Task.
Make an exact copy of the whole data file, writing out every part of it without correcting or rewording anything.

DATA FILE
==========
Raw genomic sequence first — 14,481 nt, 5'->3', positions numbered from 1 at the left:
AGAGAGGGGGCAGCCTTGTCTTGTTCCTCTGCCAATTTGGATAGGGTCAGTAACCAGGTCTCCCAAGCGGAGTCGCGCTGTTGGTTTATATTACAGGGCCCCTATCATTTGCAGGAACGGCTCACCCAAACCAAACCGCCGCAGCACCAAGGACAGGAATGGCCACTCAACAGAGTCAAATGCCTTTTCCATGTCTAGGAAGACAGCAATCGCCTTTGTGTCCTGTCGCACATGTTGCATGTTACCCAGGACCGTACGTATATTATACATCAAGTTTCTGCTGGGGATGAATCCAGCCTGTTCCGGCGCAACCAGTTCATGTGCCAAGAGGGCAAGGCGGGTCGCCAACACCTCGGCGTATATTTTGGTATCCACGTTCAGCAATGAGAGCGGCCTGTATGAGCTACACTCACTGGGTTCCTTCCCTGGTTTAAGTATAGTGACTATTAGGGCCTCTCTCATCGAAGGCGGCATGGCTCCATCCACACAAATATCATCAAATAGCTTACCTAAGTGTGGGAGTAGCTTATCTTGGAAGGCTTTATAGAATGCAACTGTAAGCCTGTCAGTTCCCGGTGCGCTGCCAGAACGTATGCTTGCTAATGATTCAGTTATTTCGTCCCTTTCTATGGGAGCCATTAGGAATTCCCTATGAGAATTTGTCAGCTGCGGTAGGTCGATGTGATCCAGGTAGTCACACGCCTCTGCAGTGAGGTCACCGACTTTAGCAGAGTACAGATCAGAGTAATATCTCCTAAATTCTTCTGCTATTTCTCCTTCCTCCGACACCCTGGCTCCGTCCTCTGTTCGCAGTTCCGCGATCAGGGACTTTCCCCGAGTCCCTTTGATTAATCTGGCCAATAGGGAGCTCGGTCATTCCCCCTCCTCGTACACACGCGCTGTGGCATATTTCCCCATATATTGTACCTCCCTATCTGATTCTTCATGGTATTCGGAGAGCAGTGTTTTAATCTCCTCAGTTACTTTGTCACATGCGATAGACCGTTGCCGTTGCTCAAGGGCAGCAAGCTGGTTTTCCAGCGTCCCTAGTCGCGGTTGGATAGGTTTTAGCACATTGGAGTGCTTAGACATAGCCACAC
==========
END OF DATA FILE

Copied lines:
Raw genomic sequence first — 14,481 nt, 5'->3', positions numbered from 1 at the left:
AGAGAGGGGGCAGCCTTGTCTTGTTCCTCTGCCAATTTGGATAGGGTCAGTAACCAGGTCTCCCAAGCGGAGTCGCGCTGTTGGTTTATATTACAGGGCCCCTATCATTTGCAGGAACGGCTCACCCAAACCAAACCGCCGCAGCACCAAGGACAGGAATGGCCACTCAACAGAGTCAAATGCCTTTTCCATGTCTAGGAAGACAGCAATCGCCTTTGTGTCCTGTCGCACATGTTGCATGTTACCCAGGACCGTACGTATATTATACATCAAGTTTCTGCTGGGGATGAATCCAGCCTGTTCCGGCGCAACCAGTTCATGTGCCAAGAGGGCAAGGCGGGTCGCCAACACCTCGGCGTATATTTTGGTATCCACGTTCAGCAATGAGAGCGGCCTGTATGAGCTACACTCACTGGGTTCCTTCCCTGGTTTAAGTATAGTGACTATTAGGGCCTCTCTCATCGAAGGCGGCATGGCTCCATCCACACAAATATCATCAAATAGCTTACCTAAGTGTGGGAGTAGCTTATCTTGGAAGGCTTTATAGAATGCAACTGTAAGCCTGTCAGTTCCCGGTGCGCTGCCAGAACGTATGCTTGCTAATGATTCAGTTATTTCGTCCCTTTCTATGGGAGCCATTAGGAATTCCCTATGAGAATTTGTCAGCTGCGGTAGGTCGATGTGATCCAGGTAGTCACACGCCTCTGCAGTGAGGTCACCGACTTTAGCAGAGTACAGATCAGAGTAATATCTCCTAAATTCTTCTGCTATTTCTCCTTCCTCCGACACCCTGGCTCCGTCCTCTGTTCGCAGTTCCGCGATCAGGGACTTTCCCCGAGTCCCTTTGATTAATCTGGCCAATAGGGAGCTCGGTCATTCCCCCTCCTCGTACACACGCGCTGTGGCATATTTCCCCATATATTGTACCTCCCTATCTGATTCTTCATGGTATTCGGAGAGCAGTGTTTTAATCTCCTCAGTTACTTTGTCACATGCGATAGACCGTTGCCGTTGCTCAAGGGCAGCAAGCTGGTTTTCCAGCGTCCCTAGTCGCGGTTGGATAGGTTTTAGCACATTGGAGTGCTTAGACATAGCCACAC